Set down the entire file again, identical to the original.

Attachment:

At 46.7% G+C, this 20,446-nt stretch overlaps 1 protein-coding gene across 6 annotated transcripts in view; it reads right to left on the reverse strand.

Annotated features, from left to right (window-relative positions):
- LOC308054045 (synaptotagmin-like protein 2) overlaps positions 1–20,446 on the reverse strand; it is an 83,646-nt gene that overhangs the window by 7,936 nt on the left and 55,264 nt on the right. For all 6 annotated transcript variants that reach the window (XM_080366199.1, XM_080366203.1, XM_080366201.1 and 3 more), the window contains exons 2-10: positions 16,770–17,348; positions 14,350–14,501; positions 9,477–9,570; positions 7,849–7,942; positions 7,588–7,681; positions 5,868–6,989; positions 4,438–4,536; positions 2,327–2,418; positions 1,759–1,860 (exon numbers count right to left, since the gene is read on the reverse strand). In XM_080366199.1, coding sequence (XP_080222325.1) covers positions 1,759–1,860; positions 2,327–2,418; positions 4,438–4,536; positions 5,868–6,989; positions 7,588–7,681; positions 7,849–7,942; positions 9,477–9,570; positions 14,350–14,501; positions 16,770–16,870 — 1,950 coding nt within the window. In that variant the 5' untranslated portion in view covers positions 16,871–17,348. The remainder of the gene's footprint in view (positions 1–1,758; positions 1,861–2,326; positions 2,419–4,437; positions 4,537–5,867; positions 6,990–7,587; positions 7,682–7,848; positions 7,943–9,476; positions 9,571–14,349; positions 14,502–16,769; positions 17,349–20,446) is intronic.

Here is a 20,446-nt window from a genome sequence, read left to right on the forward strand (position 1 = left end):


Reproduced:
At 46.7% G+C, this 20,446-nt stretch overlaps 1 protein-coding gene across 6 annotated transcripts in view; it reads right to left on the reverse strand.

Annotated features, from left to right (window-relative positions):
- LOC308054045 (synaptotagmin-like protein 2) overlaps positions 1–20,446 on the reverse strand; it is an 83,646-nt gene that overhangs the window by 7,936 nt on the left and 55,264 nt on the right. For all 6 annotated transcript variants that reach the window (XM_080366199.1, XM_080366203.1, XM_080366201.1 and 3 more), the window contains exons 2-10: positions 16,770–17,348; positions 14,350–14,501; positions 9,477–9,570; positions 7,849–7,942; positions 7,588–7,681; positions 5,868–6,989; positions 4,438–4,536; positions 2,327–2,418; positions 1,759–1,860 (exon numbers count right to left, since the gene is read on the reverse strand). In XM_080366199.1, coding sequence (XP_080222325.1) covers positions 1,759–1,860; positions 2,327–2,418; positions 4,438–4,536; positions 5,868–6,989; positions 7,588–7,681; positions 7,849–7,942; positions 9,477–9,570; positions 14,350–14,501; positions 16,770–16,870 — 1,950 coding nt within the window. In that variant the 5' untranslated portion in view covers positions 16,871–17,348. The remainder of the gene's footprint in view (positions 1–1,758; positions 1,861–2,326; positions 2,419–4,437; positions 4,537–5,867; positions 6,990–7,587; positions 7,682–7,848; positions 7,943–9,476; positions 9,571–14,349; positions 14,502–16,769; positions 17,349–20,446) is intronic.

Here is a 20,446-nt window from a genome sequence, read left to right on the forward strand (position 1 = left end):